by Maria-Jose Soerens
The immigrant experience is one of being caught-in-between. I am caught between languages, between countries, between spaces that are everything but defined. My heart is always on hold, floating, trying to grasp the voices of ancestors that are unknown to me…
In this space, this hyphen, memory becomes a crucial hook to anchor yourself while a river of discourses flows under your feet. I am not talking about memory as in remembering your first day of school–as important as it is, but of cultural, inter-generational memory.
Cultural memory is “the blood calling out to blood,” Jeanette Rodriguez says. It is those units of meaning passed orally from generation to generation. On her book “Cultural Memory: Resistance, Faith, and Identity,” Rodriguez poses the question: “What is the source of a memory powerful enough to carry a people even through attempted genocide?” In other words, what is the source of a memory that will carry us through adversity, trauma, and dramatic change?
In this sense, cultural memory is an identity compass, an atavistic referent that guides the experiences and behaviors of the members of that culture. For the Jews, this memory is based on the Exodus, for Mexicans, this memory lies on the virgin of Guadalupe.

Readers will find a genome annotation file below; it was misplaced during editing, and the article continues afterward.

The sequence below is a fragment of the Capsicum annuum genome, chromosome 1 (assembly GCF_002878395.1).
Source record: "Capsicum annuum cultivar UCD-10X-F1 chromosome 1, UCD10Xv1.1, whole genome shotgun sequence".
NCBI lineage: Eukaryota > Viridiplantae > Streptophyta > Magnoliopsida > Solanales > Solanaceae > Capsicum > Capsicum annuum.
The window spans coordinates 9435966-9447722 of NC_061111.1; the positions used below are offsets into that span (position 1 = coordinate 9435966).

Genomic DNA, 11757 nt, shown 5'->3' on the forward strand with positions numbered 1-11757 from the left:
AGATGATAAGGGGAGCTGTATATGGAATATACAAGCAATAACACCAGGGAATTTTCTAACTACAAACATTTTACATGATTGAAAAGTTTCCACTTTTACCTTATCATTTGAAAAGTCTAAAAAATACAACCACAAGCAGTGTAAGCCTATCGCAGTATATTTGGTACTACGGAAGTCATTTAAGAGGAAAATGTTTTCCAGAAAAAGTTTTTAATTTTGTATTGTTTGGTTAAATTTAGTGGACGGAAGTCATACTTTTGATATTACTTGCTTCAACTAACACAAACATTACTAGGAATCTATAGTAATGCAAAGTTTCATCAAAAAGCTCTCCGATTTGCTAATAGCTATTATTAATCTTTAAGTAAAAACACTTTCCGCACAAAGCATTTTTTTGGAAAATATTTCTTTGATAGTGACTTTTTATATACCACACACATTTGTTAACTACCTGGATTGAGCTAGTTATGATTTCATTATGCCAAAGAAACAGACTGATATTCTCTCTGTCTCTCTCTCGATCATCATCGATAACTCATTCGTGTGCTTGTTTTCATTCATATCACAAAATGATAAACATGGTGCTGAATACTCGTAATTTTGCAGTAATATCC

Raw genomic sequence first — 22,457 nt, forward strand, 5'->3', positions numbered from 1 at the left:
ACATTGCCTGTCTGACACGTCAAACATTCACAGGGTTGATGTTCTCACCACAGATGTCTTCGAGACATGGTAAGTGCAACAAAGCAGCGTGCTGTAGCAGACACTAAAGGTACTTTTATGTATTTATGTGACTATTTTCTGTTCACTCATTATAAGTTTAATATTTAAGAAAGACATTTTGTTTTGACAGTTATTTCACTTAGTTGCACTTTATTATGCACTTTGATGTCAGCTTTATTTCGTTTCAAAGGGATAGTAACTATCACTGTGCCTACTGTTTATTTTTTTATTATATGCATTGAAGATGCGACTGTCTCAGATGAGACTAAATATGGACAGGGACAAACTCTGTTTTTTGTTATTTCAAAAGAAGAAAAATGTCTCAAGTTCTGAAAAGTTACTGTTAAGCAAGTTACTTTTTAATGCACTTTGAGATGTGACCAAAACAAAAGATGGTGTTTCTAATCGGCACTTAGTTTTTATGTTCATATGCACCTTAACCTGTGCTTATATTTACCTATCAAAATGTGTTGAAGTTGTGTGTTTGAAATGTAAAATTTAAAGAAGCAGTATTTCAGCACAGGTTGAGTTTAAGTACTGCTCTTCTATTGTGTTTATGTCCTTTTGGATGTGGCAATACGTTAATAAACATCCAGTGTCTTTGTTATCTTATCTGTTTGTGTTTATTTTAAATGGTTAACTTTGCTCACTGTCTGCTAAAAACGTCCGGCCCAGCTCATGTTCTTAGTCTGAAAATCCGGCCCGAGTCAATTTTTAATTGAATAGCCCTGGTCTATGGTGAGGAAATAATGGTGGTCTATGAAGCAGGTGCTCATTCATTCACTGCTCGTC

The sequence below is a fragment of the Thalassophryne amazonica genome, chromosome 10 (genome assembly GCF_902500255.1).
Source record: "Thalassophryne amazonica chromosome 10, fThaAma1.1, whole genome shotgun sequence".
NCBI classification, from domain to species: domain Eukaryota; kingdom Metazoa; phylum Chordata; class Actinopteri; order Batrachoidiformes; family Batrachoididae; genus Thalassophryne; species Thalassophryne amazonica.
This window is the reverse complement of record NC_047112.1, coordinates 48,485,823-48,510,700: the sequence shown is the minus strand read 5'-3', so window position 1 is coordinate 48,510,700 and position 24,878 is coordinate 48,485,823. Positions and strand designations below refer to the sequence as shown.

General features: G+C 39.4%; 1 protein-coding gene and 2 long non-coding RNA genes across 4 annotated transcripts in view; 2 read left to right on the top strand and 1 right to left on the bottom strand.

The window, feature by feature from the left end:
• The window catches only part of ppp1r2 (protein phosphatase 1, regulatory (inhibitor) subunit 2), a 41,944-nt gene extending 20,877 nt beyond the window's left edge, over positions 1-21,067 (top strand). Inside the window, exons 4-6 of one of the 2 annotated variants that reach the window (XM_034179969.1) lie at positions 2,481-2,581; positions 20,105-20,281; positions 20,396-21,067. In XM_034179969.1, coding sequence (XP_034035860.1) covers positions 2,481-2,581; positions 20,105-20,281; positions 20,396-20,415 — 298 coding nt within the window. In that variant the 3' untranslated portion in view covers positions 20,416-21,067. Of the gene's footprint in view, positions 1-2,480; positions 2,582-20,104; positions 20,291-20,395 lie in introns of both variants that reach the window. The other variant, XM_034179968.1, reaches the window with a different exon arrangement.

We, immigrants, face the challenge of constantly reviewing and re-constructing our identity in light of converging cultural memories. As a Chilean, the story of Chilean militarism marks me as much as the story of the immigrants of this country. I am a Chilean woman, but increasingly I am also an American immigrant. I notice this on the instant connection I experience with other immigrants, no matter where they come from. It can be Somalis, Polish, Iranians… we just look at each other and we know we are living in the same existential space. After a few words, we understand what is going on, we often get teary, because we feel seen Cultural Memory and the Journey of the In-Between